JF: I would definitely want to focus on the data management aspect as this is the way to go. We need to make sure that we increase the number of FSE publications that have open data, and also the quality of the data that is offered in this way. Hopefully, in the end, it will be something which is sort of standardized and so engraved into our system that it is simply part of our daily modus operandi. The only thing that staff would need to do is to check that all (PhD) students are including their data in their publications as well.
Another objective is to establish some kind of open access fund to prevent successful research groups from going bankrupt due to high article processing costs. For instance, if a research group has a streak of successes and their papers are accepted for publication in glossy and more expensive journals like Nature or Science, I would find it a good idea to have a fund, either university-wide or faculty-wide, out of which we can support their publishing choices. For example, each research group covers the publication charges up to a certain threshold, but everything beyond this threshold - basically the token of success - will be financed from the fund.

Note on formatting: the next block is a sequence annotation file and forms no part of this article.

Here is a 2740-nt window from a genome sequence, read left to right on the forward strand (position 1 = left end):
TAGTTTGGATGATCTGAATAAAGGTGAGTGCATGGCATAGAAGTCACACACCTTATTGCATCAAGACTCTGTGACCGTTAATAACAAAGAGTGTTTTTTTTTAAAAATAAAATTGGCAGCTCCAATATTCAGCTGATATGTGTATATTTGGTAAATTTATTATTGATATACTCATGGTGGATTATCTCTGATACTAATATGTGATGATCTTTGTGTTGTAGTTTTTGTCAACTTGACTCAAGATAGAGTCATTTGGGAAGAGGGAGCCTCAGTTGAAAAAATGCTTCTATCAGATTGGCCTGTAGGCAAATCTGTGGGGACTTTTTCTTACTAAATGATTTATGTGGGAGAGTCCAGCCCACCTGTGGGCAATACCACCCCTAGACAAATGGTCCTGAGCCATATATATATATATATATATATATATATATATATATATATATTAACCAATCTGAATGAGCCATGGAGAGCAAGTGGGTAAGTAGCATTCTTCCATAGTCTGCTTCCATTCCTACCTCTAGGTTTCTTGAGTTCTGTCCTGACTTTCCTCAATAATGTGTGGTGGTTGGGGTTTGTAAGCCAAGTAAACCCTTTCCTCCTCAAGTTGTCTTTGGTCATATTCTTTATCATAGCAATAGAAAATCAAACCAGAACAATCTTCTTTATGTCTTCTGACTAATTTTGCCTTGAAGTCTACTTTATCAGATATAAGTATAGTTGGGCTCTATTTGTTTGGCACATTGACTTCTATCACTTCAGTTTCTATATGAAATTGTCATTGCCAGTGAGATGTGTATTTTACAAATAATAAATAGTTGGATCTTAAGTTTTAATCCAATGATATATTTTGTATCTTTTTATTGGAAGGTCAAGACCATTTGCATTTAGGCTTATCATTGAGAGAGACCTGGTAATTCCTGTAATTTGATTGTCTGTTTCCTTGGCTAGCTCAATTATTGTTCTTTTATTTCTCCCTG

What obstacles and challenges do you expect in achieving these objectives, and how will you overcome them?
JF: I think the challenges lie in educating all staff and students in the faculty and the way we can encourage staff to engage in open science. Rewarding open science endeavors will help to overcome the feeling of loss, which a lot of staff members still have when they release data sets. This is a cultural thing, which will change within one generation, hopefully.